Camp Hale, Colo., played a unique role in World War II; one that means potentially hazardous military munitions and unexploded ordnance exist in the area. Through the Department of Defense’s Formerly Used Defense Sites mission and under the Comprehensive Environmental Response, Compensation, and Liability Act, the U.S. Army Corps of Engineers, Omaha District is cleaning up contamination, addressing military munitions, and removing safety hazards caused by past activities.
“In places where there are munitions or there is historical evidence munitions may be present, we revisit the site to determine if we need to address concerns or perform more in-depth surveillance,” said Adam Little, project manager for the clean-up.
The current clean-up phase involves a remedial investigation, which defines areas requiring potential remedial action.
In April 1998, the Omaha District completed an Inventory Project Report identifying Camp Hale as eligible for funding under FUDS programming. The District’s Military Munitions Response Program is responsible for the clean-up effort.
Through their efforts, which include researching historical archives, performing site inspections, time critical removal actions, and remedial investigations, the team has successfully reduced the potentially impacted area from 226,000 acres (or about 312 square miles) to 101,116 acres.
The MMRP team’s goal is to shrink the area requiring cleanup by determining the nature and extent of impacts and to identify contaminated areas or specific hazards.
“Through the process, we’re eliminating areas that do not require cleanup so we can reduce the overall cleanup cost and focus efforts on areas needing the most attention,” said Little.
In 1940, after learning that Finnish troops held off Soviet invaders for three months using winter warfare tactics, National Ski Patrol founder, Charles “Minnie” Dole, penned a letter to the War Department offering to help train U.S. soldiers. Training for six U.S. Army divisions was ordered to prepare troops to fight in cold weather and mountainous regions.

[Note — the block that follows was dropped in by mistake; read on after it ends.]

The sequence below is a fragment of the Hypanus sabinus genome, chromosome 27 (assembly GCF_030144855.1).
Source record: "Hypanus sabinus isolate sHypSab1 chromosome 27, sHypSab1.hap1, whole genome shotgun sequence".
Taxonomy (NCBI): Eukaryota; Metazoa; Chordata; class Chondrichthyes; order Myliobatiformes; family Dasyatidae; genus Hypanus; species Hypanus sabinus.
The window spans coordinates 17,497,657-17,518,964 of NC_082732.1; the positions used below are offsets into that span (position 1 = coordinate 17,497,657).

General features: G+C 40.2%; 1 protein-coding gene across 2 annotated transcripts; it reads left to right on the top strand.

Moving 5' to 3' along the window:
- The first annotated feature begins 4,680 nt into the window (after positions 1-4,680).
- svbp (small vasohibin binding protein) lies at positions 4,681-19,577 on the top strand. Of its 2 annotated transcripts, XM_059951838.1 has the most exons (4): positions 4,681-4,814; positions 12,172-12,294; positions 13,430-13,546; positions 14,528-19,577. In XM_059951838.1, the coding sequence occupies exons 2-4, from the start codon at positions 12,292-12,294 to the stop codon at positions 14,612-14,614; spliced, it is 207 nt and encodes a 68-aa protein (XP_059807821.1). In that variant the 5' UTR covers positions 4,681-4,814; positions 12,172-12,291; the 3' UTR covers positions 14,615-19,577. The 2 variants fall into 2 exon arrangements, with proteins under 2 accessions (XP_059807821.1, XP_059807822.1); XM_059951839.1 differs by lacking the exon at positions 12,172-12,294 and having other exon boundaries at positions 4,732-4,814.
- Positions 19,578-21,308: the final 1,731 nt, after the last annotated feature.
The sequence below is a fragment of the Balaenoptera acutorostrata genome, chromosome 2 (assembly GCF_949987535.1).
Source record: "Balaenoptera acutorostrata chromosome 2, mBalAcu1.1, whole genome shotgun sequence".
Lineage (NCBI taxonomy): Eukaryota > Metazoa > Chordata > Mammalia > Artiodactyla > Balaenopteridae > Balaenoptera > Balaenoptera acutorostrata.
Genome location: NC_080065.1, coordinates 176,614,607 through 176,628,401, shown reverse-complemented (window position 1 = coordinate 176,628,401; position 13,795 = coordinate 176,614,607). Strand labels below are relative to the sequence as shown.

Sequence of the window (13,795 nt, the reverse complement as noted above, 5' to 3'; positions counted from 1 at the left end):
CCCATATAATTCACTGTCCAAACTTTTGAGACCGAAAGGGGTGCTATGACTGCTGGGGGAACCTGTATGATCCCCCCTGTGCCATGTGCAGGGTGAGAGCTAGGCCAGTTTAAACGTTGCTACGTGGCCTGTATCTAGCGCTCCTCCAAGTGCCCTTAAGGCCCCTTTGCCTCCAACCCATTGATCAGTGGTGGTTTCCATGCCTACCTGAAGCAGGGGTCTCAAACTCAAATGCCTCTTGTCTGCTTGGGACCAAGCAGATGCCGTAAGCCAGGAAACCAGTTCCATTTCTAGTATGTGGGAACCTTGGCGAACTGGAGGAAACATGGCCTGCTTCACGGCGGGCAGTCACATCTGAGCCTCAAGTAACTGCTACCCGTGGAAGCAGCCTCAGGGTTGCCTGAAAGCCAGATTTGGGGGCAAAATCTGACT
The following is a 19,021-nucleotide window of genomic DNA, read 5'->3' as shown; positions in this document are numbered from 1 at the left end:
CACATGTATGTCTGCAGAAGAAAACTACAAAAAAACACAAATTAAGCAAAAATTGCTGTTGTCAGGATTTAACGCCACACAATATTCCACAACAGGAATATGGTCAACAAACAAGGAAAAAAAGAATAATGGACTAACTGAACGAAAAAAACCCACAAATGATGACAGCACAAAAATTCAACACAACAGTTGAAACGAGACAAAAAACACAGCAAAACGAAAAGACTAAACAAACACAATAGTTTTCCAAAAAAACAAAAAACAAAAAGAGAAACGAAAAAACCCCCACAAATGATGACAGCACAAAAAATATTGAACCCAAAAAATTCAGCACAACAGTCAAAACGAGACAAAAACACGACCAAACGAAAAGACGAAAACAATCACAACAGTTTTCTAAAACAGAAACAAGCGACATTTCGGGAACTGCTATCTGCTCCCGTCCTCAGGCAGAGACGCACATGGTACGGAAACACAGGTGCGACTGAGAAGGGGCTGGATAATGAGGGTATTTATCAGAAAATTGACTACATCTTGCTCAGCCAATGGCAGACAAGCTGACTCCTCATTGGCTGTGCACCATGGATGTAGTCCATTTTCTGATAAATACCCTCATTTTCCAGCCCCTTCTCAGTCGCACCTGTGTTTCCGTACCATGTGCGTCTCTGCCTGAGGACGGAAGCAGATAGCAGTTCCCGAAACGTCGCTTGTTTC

Among the units was the 10th Light Division (Alpine), established July 13, 1943, at Camp Hale. The Division’s year-long training at the 9,200-foot high camp, near Vail, Colo., honed the soldiers’ fighting and survival skills under brutal mountain conditions.
Redesignated as the 10th Mountain Division in 1944, its soldiers were known as “Ski Troops” with high altitude, sub-zero temperature survival skills that included carrying 90 lb. packs, scaling sheer cliffs, and skiing treacherous mountain passes. The division was among the most decorated of World War II.
It was the 10th Mountain Division’s veterans who contributed to Colorado’s winter ski vacation industry and growth in the sport’s popularity.
The military, including the 38th Regimental Combat Team, 99th Infantry Battalion, and soldiers from Fort Carson who conducted mountain and winter warfare training exercises from 1942 to 1965, used up to 247,000 acres at Camp Hale. The Army also tested weapons and equipment there. From 1959 through 1965, the CIA secretly trained Tibetan soldiers at the camp.
In July 1965, Camp Hale was deactivated. Since 1966, much of the land within Camp Hale’s boundaries has been managed by the U.S. Forest Service, located in the White River, San Isabel, and Arapaho National Forests. There are also some privately held properties where the camp was located.
A risk management plan and community involvement program helps inform visitors about Camp Hale’s military history alerting them to the presence of munitions. The plan includes education efforts about what to do if a suspected military munition is discovered and follows a formal response protocol.
“Public safety is very important; ‘the three R’s, Recognize, Retreat and Report,’ are a primary education message with brochures available at Forest Service offices,” said Little. “We want people to enjoy the National Forest and let experts handle the munitions.”
Thus far, two time critical removal actions have occurred, in 2001 and 2003. In all, 26 live items were destroyed by Fort Carson Explosive Ordnance Disposal personnel. Other munitions and munitions-related scrap metals were properly disposed of and removed from the area.
Once the remedial investigation defines the areas requiring potential action, a feasibility study will review the available options and costs, which will be shared with the public once the proposed plan has been completed.